CSIRO winners include:

Australian Academy of Technical Sciences and Engineering (ATSE)

Clunies Ross Award

Since its establishment in 1991 by the Ian Clunies Ross Memorial Foundation, the ATSE Clunies Ross Award has become one of the pre-eminent awards for scientists, technologists and innovators across Australia. The Award was designed to honour those people who have, often against difficulties and always with persistent commitment, made important contributions to science and its application for the economic, social or environmental benefit of Australia.

When the Ian Clunies Ross Memorial Foundation was brought under the auspices of the Australian Academy of Technological Sciences and Engineering (ATSE) in November 2002, the Clunies Ross National Science and Technology Award became known as the ATSE Clunies Ross Award. Its aims remain unchanged and the ATSE Clunies Ross Award has become the public face of ATSE’s mission of fostering and recognising excellence in technological sciences and engineering. From 4 to 6 awards are made each year.

CSIRO winners include:

2014 Graeme Moad, Ezio Rizzardo and San Thang for their work on developing better ways to make polymers and plastics to benefit future generations of consumers around the world. See RAFT polymerisation
2013 Anthony Radford, James Rothel and Paul Wood for the development and commercialization of interferon gamma cellular diagnostic technology for TB. See Tuberculosis diagnosis in animals and humans
2010 John O’Sullivan, CSIRO; Graham Daniels, CSIRO; Terence Percival, NICTA; Diethelm Ostry, CSIRO and John Deane (formerly CSIRO) invented, patented and demonstrated the wireless local area network (WLAN) technology that underpins the wireless communication system installed in almost every laptop and wireless device and made available in buildings around the world – Citation The Team Behind the ‘WLAN’ Technology That Changed the World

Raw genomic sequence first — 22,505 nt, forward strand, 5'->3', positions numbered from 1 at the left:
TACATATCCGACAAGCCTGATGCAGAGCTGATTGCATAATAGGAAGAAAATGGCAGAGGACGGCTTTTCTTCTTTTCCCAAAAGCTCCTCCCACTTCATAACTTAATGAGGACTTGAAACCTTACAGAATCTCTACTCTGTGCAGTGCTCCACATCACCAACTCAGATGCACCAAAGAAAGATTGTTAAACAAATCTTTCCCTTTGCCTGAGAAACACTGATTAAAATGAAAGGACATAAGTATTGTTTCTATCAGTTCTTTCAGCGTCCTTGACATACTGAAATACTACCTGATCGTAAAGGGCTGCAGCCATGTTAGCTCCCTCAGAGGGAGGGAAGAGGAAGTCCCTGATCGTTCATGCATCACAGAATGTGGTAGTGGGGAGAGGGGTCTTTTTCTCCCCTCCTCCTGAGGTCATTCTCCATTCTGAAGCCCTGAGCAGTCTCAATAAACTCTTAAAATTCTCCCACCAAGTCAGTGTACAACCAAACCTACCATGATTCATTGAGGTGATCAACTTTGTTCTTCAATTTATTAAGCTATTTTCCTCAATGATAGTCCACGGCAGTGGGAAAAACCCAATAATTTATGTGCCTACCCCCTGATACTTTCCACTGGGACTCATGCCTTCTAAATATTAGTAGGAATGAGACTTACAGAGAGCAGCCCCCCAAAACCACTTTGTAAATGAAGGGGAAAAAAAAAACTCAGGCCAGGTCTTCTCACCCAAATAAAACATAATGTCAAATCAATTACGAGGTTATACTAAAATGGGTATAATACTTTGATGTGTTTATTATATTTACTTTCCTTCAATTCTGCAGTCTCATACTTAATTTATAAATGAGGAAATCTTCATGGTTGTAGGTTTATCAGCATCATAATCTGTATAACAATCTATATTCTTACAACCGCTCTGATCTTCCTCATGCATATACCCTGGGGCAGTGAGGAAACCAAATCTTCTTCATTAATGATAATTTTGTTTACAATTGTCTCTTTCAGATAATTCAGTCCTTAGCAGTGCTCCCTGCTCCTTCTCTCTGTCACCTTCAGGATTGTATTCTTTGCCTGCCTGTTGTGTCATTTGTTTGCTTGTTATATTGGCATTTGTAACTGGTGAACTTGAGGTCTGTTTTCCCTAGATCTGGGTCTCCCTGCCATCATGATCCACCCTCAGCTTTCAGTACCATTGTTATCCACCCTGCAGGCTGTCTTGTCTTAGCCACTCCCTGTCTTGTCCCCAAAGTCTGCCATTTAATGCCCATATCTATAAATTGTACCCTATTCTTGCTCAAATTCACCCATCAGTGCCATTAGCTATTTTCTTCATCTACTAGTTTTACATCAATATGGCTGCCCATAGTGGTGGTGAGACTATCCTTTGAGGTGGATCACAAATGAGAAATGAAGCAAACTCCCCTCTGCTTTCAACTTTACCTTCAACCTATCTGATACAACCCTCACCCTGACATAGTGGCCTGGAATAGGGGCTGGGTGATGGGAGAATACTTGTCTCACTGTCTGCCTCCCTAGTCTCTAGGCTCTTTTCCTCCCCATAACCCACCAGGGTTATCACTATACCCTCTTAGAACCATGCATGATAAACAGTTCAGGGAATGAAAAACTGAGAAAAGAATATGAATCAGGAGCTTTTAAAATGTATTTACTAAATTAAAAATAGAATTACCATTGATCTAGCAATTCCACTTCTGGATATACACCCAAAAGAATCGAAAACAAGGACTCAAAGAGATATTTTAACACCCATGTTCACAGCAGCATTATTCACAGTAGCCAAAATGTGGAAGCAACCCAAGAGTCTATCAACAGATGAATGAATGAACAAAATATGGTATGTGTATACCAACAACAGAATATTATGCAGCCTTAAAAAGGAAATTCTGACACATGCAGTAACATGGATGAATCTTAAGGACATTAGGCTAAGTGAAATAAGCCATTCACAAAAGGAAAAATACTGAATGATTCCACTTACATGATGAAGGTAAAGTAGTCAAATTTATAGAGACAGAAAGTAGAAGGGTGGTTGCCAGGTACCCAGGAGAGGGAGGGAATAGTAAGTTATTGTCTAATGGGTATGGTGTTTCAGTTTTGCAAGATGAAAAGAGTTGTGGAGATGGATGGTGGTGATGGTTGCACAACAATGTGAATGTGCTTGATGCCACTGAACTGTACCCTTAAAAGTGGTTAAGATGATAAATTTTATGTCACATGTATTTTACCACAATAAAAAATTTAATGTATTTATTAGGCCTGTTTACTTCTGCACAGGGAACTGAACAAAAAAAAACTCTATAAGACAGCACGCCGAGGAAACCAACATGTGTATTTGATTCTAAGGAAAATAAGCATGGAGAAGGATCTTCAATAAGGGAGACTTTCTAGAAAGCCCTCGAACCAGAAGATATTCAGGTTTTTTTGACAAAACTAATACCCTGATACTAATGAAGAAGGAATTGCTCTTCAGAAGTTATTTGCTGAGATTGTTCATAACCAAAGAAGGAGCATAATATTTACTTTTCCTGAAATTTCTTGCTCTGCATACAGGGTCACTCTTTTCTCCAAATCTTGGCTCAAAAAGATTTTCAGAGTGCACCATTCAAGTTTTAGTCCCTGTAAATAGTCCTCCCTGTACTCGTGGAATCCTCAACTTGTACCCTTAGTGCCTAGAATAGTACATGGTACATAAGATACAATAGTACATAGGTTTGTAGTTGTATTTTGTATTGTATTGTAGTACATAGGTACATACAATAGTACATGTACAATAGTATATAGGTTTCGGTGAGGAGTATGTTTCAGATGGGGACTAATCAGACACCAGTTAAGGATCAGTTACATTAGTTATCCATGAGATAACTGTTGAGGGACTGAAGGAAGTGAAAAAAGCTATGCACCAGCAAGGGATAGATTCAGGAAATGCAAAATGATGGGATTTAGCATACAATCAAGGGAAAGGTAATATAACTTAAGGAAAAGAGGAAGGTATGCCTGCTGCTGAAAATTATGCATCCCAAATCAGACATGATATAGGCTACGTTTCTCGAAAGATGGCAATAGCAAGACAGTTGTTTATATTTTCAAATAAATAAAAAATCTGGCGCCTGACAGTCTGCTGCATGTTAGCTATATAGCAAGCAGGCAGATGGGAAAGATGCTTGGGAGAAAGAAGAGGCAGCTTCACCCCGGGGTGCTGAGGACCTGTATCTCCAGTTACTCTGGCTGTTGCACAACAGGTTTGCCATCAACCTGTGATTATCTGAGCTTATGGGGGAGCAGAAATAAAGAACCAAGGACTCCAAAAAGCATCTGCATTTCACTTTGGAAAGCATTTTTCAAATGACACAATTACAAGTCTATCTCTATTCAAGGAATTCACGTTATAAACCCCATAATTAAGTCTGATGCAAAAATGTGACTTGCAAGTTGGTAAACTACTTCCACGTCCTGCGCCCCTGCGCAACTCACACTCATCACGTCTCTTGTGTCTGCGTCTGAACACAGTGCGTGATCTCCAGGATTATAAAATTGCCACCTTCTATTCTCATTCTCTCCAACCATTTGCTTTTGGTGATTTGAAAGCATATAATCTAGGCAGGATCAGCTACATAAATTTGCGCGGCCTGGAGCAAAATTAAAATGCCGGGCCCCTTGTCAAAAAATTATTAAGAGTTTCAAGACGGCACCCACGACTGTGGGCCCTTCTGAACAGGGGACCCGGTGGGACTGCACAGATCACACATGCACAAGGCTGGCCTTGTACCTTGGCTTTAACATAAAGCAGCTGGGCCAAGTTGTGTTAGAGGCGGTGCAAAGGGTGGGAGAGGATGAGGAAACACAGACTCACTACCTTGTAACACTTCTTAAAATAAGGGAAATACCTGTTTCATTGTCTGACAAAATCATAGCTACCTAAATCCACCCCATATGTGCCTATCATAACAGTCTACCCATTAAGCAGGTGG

2007 Paul Gottlieb, Chief Technical Officer, Intellection Pty Ltd, Queensland. While an experimental scientist at CSIRO Port Melbourne in the early 1980s, Paul Gottlieb helped create a prototype analysis system for measuring mineral composition in plant and ore samples. Employing a comprehensive understanding of physics, mineralogy and statistics, the QEM*SEM (Quantitative Evaluation of Minerals by Scanning Electron Microscopy) allowed technicians to rapidly identify and measure the distribution of minerals within samples – Citation Paul Gottlieb
2006 Danny Llewellyn, Gary Fitt and Greg Constable, for the development and delivery of genetically modified insect and herbicide resistant varieties for the Australian cotton industry – Citation: Biotechnology and Entomology
2004 Ian Grey, for his contributions to the mineral sand industry. His work has provided Australia with an unrivalled knowledge of the weathering and processing of mineral sands and has contributed substantially to the profitability of Australia’s $2.3 billion mineral titanium export industry – Citation: Wealth (and white paint) from sand